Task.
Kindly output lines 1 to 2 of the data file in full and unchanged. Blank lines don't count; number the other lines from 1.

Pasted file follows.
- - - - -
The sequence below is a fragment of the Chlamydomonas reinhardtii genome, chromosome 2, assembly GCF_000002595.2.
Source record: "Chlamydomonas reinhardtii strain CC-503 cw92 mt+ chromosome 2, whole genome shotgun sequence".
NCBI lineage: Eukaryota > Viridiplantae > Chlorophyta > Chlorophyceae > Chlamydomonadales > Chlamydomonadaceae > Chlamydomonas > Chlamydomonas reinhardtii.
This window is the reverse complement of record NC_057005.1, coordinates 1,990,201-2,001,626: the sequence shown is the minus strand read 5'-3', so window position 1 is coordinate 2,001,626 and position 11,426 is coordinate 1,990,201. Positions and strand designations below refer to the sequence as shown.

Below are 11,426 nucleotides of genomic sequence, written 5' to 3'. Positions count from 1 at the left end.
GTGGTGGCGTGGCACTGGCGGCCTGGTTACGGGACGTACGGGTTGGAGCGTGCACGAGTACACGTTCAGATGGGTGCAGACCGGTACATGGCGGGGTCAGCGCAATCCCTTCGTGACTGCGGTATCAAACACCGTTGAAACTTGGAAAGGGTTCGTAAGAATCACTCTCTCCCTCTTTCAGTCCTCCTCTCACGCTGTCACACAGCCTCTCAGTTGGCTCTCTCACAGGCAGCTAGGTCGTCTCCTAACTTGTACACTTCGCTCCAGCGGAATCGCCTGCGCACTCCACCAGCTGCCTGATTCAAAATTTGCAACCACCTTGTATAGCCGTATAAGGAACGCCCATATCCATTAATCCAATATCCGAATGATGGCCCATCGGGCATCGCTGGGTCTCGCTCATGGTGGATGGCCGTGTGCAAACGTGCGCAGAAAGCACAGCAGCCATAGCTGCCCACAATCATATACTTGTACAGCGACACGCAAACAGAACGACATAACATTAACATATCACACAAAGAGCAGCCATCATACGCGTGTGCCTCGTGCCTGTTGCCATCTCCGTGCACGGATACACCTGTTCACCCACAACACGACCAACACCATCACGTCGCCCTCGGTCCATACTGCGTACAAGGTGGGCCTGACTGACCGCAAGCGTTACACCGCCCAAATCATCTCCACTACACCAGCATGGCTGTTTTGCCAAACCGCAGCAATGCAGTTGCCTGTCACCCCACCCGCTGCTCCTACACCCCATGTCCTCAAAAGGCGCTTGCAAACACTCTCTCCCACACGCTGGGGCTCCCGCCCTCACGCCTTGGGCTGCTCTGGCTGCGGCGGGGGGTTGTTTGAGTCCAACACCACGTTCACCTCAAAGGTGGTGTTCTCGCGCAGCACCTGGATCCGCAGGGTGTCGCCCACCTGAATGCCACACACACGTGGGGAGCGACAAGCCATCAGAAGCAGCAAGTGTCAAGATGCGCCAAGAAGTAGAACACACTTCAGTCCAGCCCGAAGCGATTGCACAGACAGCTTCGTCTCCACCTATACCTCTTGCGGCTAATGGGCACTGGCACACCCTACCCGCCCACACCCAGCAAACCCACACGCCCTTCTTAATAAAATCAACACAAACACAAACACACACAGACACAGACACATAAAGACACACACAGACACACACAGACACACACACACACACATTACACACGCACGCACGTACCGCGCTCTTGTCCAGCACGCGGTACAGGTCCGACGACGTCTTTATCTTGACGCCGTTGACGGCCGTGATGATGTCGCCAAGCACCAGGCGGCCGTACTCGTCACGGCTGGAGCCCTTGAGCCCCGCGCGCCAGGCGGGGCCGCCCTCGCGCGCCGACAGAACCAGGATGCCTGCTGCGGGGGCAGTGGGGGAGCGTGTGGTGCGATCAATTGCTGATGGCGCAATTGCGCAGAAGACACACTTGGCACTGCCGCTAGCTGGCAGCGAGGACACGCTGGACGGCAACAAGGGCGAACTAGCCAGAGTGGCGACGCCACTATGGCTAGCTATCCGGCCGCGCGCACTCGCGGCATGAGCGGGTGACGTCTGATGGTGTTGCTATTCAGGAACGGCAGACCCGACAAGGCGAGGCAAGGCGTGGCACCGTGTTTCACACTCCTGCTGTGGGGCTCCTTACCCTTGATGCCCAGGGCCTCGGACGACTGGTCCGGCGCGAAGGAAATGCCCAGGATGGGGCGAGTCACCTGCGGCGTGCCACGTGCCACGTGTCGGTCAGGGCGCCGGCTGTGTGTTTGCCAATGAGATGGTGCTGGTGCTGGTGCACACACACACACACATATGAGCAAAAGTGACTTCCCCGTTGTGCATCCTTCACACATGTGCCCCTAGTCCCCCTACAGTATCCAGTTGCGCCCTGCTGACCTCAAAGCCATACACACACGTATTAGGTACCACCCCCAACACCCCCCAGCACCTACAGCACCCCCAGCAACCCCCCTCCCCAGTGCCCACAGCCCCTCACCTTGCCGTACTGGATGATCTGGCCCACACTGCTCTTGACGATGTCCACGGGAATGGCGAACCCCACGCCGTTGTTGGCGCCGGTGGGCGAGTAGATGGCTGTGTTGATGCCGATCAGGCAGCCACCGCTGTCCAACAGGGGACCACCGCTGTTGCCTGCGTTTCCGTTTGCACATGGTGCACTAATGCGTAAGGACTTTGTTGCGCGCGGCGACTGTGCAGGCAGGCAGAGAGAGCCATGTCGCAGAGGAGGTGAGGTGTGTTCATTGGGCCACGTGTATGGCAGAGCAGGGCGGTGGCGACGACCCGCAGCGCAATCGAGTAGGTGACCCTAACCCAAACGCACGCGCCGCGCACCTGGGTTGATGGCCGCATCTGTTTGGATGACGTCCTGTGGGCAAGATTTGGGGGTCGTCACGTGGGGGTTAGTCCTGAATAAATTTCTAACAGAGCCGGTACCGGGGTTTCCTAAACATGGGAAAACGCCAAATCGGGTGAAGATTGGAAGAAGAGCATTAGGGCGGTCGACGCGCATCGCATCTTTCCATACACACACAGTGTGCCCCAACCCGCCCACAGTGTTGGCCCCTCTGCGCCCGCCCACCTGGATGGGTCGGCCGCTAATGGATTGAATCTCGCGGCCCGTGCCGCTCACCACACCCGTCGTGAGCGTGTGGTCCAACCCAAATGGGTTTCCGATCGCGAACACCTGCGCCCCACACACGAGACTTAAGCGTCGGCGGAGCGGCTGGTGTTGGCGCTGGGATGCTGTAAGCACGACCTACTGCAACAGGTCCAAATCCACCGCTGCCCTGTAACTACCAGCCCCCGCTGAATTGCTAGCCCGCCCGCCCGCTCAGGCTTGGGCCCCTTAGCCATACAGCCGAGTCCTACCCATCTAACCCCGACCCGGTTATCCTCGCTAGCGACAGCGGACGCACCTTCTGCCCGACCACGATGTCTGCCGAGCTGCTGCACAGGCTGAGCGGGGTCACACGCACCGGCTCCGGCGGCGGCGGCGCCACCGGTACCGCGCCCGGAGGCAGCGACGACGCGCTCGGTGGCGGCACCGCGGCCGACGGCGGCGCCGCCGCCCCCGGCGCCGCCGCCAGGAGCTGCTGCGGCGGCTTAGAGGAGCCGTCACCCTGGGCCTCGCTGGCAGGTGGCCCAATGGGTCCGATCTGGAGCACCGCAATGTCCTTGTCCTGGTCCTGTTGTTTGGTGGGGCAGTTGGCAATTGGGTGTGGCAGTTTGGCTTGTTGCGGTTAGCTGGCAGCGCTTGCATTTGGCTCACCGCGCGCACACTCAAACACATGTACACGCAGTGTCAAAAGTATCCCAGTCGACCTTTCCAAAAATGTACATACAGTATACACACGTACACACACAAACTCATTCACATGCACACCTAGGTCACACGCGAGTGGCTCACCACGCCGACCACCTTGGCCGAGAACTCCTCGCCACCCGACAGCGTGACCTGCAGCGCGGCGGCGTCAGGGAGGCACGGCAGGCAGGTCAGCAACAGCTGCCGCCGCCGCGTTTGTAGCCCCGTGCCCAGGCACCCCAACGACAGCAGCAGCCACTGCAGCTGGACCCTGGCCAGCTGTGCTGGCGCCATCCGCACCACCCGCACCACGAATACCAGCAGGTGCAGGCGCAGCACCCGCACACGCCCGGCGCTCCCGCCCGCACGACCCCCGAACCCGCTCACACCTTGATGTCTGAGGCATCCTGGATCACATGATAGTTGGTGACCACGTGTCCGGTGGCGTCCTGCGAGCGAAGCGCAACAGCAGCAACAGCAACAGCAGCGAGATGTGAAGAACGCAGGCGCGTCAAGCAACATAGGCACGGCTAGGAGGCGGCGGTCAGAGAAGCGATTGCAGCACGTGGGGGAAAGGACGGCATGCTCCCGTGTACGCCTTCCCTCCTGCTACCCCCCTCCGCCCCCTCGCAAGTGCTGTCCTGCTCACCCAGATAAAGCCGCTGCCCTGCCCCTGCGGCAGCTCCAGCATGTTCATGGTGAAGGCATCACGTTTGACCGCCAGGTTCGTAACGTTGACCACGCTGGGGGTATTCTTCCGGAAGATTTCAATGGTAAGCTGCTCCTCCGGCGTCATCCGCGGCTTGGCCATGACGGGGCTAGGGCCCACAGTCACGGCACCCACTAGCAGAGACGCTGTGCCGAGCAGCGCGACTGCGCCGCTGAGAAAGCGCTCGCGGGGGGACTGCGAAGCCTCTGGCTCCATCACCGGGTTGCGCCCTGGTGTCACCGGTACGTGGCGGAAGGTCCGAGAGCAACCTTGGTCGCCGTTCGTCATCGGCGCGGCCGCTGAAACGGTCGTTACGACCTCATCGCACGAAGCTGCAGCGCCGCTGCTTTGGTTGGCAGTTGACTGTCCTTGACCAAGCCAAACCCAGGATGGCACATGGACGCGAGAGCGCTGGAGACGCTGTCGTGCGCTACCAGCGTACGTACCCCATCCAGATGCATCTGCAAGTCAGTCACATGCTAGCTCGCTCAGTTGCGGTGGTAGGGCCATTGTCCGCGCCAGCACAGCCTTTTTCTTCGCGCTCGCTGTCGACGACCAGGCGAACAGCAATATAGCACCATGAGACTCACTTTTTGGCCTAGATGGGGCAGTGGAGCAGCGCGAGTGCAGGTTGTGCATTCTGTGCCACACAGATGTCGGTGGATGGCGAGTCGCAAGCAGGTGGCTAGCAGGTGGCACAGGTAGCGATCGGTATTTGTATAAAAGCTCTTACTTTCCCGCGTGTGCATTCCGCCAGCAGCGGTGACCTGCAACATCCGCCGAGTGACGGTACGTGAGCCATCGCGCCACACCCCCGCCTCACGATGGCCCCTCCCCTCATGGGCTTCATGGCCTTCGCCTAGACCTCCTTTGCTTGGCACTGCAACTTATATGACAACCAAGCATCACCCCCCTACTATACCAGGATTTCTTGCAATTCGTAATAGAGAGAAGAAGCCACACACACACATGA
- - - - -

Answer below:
The sequence below is a fragment of the Chlamydomonas reinhardtii genome, chromosome 2, assembly GCF_000002595.2.
Source record: "Chlamydomonas reinhardtii strain CC-503 cw92 mt+ chromosome 2, whole genome shotgun sequence".